Recess Makes Kids Smarter
The benefits of recess are clear. Why are so many schools cutting back?
Hundreds of members of our Facebook group, Scholastic Teachers, weighed in strongly in favor of expanded recess.
Recess is motivation for my preschoolers to do written work like tracing letters and writing between the lines, and for sitting still for story or circle time. I say we need more time for exercise and fresh air to bring about more productive students. -Brenda Johnson
Free play helps to develop problem solving and critical thinking skills. If we direct that time for students, how will they ever learn to do and think for themselves? Kids need to feel like they have some autonomy, or education feels more like a prison than a learning experience. -Rebecca Webster
In my district, recess was cut to 30 minutes PER WEEK by fifth grade, and I can speak first-hand to the discipline problems that arise because kiddos have no outlet for their energy. -Jennifer Fortson
Sometimes adults need to get out of the way and let kids be kids. -Brenda Fleming Adkins
I wonder how grown-ups would like it if their bosses took away their lunch hours and dictated how they spent it. -Anna Monroe-Stover
ll day in the classroom kids are being told: "Be quiet. Sit still. Be quiet. Sit still," says Nelly Torres, a parent of a first and a fourth grader in the Chicago Public Schools. "That's because they need their recess."
Torres, 42, still lives in the same neighborhood she grew up in. Back then, kids had recess twice a day. "It taught me how to get along with others-whites, African-Americans. Nowadays, kids don't know how to socialize among other groups," she says.
There was no recess at her children's school until last year when Torres and others lobbied and got a 10-minute break for the kids once a day. "They need to have a chance to burn off some energy," she says. Being able to run around and swing on the monkey bars helps kids better focus in the classroom, maintains Torres-and research backs that up.
Yet recess has been scaled back or cut altogether in a number of schools around the country. The trend can be traced back to the late eighties and was accelerated under No Child Left Behind. Districts under pressure to show academic progress began to squeeze as much instruction into the day as possible. Others eliminated recess because of concerns about safety, lack of supervision, and subpar playground equipment.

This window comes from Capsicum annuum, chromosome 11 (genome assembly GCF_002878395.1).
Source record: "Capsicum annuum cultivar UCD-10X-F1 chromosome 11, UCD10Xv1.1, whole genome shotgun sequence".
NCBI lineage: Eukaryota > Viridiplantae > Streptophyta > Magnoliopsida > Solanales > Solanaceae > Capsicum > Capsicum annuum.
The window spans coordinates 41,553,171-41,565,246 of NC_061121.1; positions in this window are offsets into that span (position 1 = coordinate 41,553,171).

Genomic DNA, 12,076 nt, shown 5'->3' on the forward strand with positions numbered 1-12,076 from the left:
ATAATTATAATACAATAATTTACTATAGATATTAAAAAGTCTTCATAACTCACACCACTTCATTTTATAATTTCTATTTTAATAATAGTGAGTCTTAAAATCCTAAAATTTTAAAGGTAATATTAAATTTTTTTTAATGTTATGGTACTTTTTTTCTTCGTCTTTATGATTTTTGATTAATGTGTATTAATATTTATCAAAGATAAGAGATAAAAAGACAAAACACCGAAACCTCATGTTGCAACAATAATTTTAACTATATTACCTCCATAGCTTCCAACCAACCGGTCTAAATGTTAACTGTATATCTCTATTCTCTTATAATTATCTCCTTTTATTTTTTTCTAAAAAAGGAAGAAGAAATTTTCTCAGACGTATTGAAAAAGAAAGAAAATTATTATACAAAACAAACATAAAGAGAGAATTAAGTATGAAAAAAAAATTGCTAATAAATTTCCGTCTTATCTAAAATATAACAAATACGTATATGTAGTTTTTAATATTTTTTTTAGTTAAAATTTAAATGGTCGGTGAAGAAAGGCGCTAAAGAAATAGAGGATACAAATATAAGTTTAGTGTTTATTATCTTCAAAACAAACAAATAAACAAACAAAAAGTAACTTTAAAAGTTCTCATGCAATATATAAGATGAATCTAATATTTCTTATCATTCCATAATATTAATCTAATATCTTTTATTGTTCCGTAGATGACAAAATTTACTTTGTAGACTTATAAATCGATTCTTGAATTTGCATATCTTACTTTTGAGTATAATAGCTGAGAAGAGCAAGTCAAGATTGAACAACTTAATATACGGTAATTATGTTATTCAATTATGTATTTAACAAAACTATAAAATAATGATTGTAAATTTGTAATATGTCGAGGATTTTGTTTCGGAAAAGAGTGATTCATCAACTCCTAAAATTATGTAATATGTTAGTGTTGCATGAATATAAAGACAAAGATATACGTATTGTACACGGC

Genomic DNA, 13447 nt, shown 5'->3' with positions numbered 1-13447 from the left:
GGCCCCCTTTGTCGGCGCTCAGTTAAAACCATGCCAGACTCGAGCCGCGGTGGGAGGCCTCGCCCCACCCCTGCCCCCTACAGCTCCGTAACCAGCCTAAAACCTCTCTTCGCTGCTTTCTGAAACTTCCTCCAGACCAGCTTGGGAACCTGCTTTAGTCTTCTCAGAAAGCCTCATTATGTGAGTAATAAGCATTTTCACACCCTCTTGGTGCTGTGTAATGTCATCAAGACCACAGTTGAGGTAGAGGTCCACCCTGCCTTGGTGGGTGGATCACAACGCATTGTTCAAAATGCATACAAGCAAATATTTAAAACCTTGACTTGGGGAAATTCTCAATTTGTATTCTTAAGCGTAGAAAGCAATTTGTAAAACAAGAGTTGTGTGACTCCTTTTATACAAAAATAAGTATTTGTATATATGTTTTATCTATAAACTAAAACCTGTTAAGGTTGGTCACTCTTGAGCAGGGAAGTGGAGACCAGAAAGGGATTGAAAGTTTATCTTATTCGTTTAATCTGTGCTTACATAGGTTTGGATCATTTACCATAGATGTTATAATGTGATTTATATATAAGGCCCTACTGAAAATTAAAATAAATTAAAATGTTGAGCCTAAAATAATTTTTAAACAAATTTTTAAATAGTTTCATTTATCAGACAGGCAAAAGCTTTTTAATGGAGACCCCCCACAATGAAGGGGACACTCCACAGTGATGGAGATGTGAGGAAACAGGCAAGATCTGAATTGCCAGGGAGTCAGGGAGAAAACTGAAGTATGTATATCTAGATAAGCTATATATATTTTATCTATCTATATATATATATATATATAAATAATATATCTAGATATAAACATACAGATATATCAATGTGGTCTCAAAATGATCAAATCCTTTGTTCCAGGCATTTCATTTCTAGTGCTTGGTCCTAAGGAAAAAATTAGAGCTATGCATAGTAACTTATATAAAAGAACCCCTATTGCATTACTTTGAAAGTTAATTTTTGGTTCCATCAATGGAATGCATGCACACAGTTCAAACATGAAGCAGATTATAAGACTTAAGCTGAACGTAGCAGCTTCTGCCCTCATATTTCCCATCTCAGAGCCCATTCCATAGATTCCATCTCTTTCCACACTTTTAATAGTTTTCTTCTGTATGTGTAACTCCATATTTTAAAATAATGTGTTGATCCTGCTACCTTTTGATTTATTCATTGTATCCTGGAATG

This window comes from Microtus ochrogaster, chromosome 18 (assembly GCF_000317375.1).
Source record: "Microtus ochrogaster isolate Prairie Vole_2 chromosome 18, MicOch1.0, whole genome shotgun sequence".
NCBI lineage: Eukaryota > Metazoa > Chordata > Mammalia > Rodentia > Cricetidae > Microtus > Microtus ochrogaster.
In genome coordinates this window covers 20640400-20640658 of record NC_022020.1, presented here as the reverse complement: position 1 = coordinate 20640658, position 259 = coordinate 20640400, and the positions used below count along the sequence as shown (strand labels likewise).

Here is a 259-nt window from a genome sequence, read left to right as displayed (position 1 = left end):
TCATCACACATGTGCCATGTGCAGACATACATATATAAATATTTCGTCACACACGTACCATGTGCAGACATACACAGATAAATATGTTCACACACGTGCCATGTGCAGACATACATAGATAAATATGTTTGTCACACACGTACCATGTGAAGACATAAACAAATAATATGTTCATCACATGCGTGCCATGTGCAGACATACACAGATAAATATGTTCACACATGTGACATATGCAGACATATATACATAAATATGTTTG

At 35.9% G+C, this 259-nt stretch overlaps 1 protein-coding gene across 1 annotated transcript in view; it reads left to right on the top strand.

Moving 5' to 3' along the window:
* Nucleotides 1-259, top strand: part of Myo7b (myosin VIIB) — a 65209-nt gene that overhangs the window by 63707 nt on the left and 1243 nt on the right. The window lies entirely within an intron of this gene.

But all work and no play for kids has not set well with many parents-and teachers.
Now there is some momentum to bring recess back, fueled by several forces. There's the nation's obesity epidemic and First Lady Michelle Obama's spotlight on childhood health. New brain research is drawing clear links between physical activity and learning. Coaches are setting up new games on playgrounds to make recess run more smoothly. And parents like Torres are banding together with teachers to change policies to bring recess back.
The call on recess-to have it, or not, and for how long-is often a local school decision.
About 11 percent of states and 57 percent of districts require elementary schools to provide students with regularly scheduled recess, the most recent study by the Centers for Disease Control in 2006 shows. This is up from 4 percent of states and 46 percent of districts in 2000.
Although not mandated, 79 percent of elementary schools in the CDC survey said they provided daily recess. In 2000, it was 71 percent.
Alarmingly, say recess proponents, about two thirds of principals report taking away recess as punishment for behavior problems or not finishing work, according to "The State of Play" 2009 survey by Gallup for the Robert Wood Johnson Foundation. "It's the kids who have trouble concentrating that need recess more than anybody else-and they are the ones less likely to get it," says Olga Jarrett, a leading researcher on recess and an associate professor of early childhood education at Georgia State University.
Recess has taken the hardest hit in urban areas. You are less likely to get recess if you are African-American (39 percent don't have recess, compared to 15 percent of whites), living below the poverty line (44 percent of poor children don't have recess versus 17 percent of others), or struggling academically (25 percent of kids who scored below the mean on a standardized test versus 15 percent of those above did not have recess), according to research in a 2003 issue of Teachers College Record.
In Chicago, about 40 percent of the public elementary schools have scheduled recess-with each school making its own decision. "Because of the short instructional day, some school communities opt not to have recess; others lack space or facilities, or confront such issues as inadequate adult supervision," according to Frank Shuftan, a spokesperson for the Chicago Public Schools.
Nationwide, principals report that 89 percent of discipline-related problems occur at recess or lunch. One in five principals says the annual yearly progress requirements of NCLB have led to a decrease in recess, according to "The State of Play" survey.
Recess has experienced the same fate as physical education, says Francesca Zavacky, project director for the National Association for Sport and Physical Education (NASPE). "Competing priorities in schools for higher test scores have resulted in physical activities of all kinds being reduced," she says. "It comes down to dollars. The focus is not on the well-rounded student."
A Push for Change
While the Chicago district encourages recess, it does not support a state mandate, like the one being pushed by Torres and other community members who are hoping the state legislature will form a task force to iron out a recess policy.